Pope proclaims Sri Lanka’s first saint, right to religious freedom

COLOMBO, Sri Lanka (CNS) — Canonizing Sri Lanka’s first saint, who ministered to Catholics under persecution three centuries earlier, Pope Francis proclaimed what he called the “fundamental human right” of religious freedom.

“Each individual must be free, alone or in association with others, to seek the truth, and to openly express his or her religious convictions, free from intimidation and external compulsion,” the pope said Jan. 14, before a congregation of more than 500,000 in a beachfront park on the Indian Ocean.

Pope Francis gave his homily half an hour after canonizing St. Joseph Vaz, a 17th- and 18th-century missionary from India who rebuilt the Catholic Church in Sri Lanka after its suppression by Dutch Protestant colonists.

The pope called on Catholics today to emulate the new saint by spreading the Gospel with “missionary zeal.”

“Saint Joseph knew how to offer the truth and the beauty of the Gospel in a multi-religious context, with respect, dedication, perseverance and humility,” the pope said. “We are called to go forth with the same zeal, the same courage of Saint Joseph, but also with his sensitivity, his reverence for others, his desire to share with them that word of grace which has the power to build them up. We are called to be missionary disciples.”

Noting that St. Joseph had won the support of a Buddhist king by caring for victims of a smallpox epidemic, and thus “was allowed greater freedom to minister,” the pope praised today’s Sri Lankan Catholics, who make up only 7 percent of the population, for their charitable service to their neighbors.

The church in Sri Lanka today “makes no distinction of race, creed, tribe, status or religion in the service she provides through her schools, hospitals, clinics and many other charitable works. All she asks is the freedom to carry out this mission,” he said.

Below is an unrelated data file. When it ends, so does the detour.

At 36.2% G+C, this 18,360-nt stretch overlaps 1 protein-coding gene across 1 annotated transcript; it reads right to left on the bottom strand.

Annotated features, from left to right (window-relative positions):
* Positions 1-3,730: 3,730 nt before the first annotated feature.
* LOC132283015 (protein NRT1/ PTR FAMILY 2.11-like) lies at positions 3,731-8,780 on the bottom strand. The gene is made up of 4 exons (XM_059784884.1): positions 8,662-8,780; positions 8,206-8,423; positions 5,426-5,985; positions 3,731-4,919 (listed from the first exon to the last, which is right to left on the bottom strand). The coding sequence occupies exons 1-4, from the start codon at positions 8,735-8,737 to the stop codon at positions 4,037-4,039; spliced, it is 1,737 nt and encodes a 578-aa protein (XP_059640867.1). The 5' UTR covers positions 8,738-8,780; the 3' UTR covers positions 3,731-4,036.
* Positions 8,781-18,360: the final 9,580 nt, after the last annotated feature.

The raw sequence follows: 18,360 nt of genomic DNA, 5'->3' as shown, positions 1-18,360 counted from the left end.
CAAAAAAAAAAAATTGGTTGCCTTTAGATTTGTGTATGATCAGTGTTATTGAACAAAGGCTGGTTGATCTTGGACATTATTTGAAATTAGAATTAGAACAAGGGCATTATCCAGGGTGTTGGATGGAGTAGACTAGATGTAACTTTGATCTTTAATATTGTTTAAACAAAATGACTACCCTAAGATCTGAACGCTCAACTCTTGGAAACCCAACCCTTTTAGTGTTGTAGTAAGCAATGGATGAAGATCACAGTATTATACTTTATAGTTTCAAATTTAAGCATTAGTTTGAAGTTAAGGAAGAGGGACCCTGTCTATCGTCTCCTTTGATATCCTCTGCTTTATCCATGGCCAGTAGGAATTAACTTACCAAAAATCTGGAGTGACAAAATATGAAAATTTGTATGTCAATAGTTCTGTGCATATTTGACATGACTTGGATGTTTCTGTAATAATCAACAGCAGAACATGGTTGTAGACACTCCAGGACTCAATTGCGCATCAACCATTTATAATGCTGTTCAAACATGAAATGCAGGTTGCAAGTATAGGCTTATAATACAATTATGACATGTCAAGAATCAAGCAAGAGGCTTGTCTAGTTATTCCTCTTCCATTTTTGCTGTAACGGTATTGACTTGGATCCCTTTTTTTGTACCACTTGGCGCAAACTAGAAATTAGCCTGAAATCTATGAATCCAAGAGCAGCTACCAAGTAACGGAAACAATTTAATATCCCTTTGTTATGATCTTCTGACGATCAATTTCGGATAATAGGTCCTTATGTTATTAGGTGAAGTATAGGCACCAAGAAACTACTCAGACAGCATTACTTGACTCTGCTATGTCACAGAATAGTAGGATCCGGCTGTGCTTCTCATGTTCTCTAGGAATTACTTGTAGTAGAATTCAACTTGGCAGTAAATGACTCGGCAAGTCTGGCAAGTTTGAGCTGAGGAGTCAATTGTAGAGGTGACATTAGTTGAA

“As the life of St. Joseph Vaz teaches us, genuine worship of God bears fruit not in discrimination, hatred and violence, but in respect for the sacredness of life, respect for the dignity and freedom of others, and loving commitment to the welfare of all.”

The canonization Mass reflected the multicultural character of Sri Lankan society. The pope celebrated the liturgy in English and Latin, but there were readings in the local languages of Tamil and Sinhalese. Drums and sitars accompanied the choir, and dancers in traditional costume performed before the start of Mass. The altar was housed in a structure whose peaked roof recalled the Buddhist temple architecture of Kandy, the central region of the country where St. Joseph won acceptance for his ministry.

Temperatures and humidity levels were both in the high 70s and attendants held umbrellas over priests as they distributed Communion.

At the end of Mass, Cardinal Malcolm Ranjith of Colombo addressed the pope, thanking him for the new saint, “God’s precious gem for Sri Lanka.”

Cardinal Ranjith also asked for Pope Francis’ blessing and guidance in the search for reconciliation after Sri Lanka’s two-and-a-half decade civil war between government forces and rebels from the Tamil-Hindu minority, which ended in 2009.

“We call upon you to kindly help us in that search for a true healing of hearts, the strength to ask pardon from each other for the senseless violence unleashed then, to forgive and forget that sad past and to arrive at a process of a give and take to build bridges of understanding between the parties hurt in the conflict. We are still far from reaching that goal,” the cardinal said.

“Our nation, blessed by teachings of the great world religions, Buddhism, Hinduism, Islam and Christianity, does possess the moral and spiritual strength and nobility needed to generate such peace, but we will all need to make that leap towards each other with a genuine spirit of reconciliation, trust and a sense of reciprocity,” the cardinal said.

The Mass was Pope Francis’ first public event on his second day in Sri Lanka. In the afternoon, he traveled by helicopter to the northern town of Madhu for a pilgrimage to a Marian shrine that sheltered refugees during the civil war. He was scheduled to fly to the Philippines the next day.

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